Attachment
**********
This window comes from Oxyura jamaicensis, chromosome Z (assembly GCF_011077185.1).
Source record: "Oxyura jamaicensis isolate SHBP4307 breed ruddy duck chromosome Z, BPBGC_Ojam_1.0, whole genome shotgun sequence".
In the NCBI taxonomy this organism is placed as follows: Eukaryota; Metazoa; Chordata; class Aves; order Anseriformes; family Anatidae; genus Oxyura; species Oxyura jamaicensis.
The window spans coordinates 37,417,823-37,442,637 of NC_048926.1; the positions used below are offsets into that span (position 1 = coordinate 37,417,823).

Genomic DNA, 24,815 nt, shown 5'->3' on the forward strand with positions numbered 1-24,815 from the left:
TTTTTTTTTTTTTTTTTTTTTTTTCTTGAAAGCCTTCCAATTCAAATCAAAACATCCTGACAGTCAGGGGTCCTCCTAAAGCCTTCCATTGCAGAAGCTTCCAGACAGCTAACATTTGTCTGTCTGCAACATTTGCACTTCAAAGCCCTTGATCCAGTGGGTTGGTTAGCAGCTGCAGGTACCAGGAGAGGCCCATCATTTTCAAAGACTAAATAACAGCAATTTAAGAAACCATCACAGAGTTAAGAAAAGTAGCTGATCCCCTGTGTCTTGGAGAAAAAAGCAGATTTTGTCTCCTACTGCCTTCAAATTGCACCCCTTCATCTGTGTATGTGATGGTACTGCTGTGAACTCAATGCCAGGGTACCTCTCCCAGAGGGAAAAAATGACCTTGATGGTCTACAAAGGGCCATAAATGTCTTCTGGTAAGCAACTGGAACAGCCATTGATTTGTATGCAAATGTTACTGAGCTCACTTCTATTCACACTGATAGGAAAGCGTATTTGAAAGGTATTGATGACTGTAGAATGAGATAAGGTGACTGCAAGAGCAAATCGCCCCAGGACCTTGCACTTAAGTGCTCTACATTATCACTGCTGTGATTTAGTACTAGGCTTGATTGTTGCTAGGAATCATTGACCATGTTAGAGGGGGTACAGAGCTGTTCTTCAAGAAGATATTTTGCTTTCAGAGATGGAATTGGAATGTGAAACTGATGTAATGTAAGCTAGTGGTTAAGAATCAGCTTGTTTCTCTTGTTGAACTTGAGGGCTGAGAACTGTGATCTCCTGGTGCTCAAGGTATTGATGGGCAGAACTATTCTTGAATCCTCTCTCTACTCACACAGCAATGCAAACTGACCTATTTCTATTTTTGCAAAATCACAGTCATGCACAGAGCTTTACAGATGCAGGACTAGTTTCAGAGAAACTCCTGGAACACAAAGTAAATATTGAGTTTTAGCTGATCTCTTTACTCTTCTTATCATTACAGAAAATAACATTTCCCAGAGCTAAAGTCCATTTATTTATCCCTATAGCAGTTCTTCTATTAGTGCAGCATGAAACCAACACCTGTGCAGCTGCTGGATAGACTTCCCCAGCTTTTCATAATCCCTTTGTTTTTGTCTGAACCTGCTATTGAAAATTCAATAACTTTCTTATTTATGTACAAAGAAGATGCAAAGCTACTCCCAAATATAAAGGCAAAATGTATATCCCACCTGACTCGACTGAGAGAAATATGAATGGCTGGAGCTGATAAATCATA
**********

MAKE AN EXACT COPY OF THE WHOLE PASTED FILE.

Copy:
This window comes from Oxyura jamaicensis, chromosome Z (assembly GCF_011077185.1).
Source record: "Oxyura jamaicensis isolate SHBP4307 breed ruddy duck chromosome Z, BPBGC_Ojam_1.0, whole genome shotgun sequence".
In the NCBI taxonomy this organism is placed as follows: Eukaryota; Metazoa; Chordata; class Aves; order Anseriformes; family Anatidae; genus Oxyura; species Oxyura jamaicensis.
The window spans coordinates 37,417,823-37,442,637 of NC_048926.1; the positions used below are offsets into that span (position 1 = coordinate 37,417,823).

Genomic DNA, 24,815 nt, shown 5'->3' on the forward strand with positions numbered 1-24,815 from the left:
TTTTTTTTTTTTTTTTTTTTTTTTCTTGAAAGCCTTCCAATTCAAATCAAAACATCCTGACAGTCAGGGGTCCTCCTAAAGCCTTCCATTGCAGAAGCTTCCAGACAGCTAACATTTGTCTGTCTGCAACATTTGCACTTCAAAGCCCTTGATCCAGTGGGTTGGTTAGCAGCTGCAGGTACCAGGAGAGGCCCATCATTTTCAAAGACTAAATAACAGCAATTTAAGAAACCATCACAGAGTTAAGAAAAGTAGCTGATCCCCTGTGTCTTGGAGAAAAAAGCAGATTTTGTCTCCTACTGCCTTCAAATTGCACCCCTTCATCTGTGTATGTGATGGTACTGCTGTGAACTCAATGCCAGGGTACCTCTCCCAGAGGGAAAAAATGACCTTGATGGTCTACAAAGGGCCATAAATGTCTTCTGGTAAGCAACTGGAACAGCCATTGATTTGTATGCAAATGTTACTGAGCTCACTTCTATTCACACTGATAGGAAAGCGTATTTGAAAGGTATTGATGACTGTAGAATGAGATAAGGTGACTGCAAGAGCAAATCGCCCCAGGACCTTGCACTTAAGTGCTCTACATTATCACTGCTGTGATTTAGTACTAGGCTTGATTGTTGCTAGGAATCATTGACCATGTTAGAGGGGGTACAGAGCTGTTCTTCAAGAAGATATTTTGCTTTCAGAGATGGAATTGGAATGTGAAACTGATGTAATGTAAGCTAGTGGTTAAGAATCAGCTTGTTTCTCTTGTTGAACTTGAGGGCTGAGAACTGTGATCTCCTGGTGCTCAAGGTATTGATGGGCAGAACTATTCTTGAATCCTCTCTCTACTCACACAGCAATGCAAACTGACCTATTTCTATTTTTGCAAAATCACAGTCATGCACAGAGCTTTACAGATGCAGGACTAGTTTCAGAGAAACTCCTGGAACACAAAGTAAATATTGAGTTTTAGCTGATCTCTTTACTCTTCTTATCATTACAGAAAATAACATTTCCCAGAGCTAAAGTCCATTTATTTATCCCTATAGCAGTTCTTCTATTAGTGCAGCATGAAACCAACACCTGTGCAGCTGCTGGATAGACTTCCCCAGCTTTTCATAATCCCTTTGTTTTTGTCTGAACCTGCTATTGAAAATTCAATAACTTTCTTATTTATGTACAAAGAAGATGCAAAGCTACTCCCAAATATAAAGGCAAAATGTATATCCCACCTGACTCGACTGAGAGAAATATGAATGGCTGGAGCTGATAAATCATA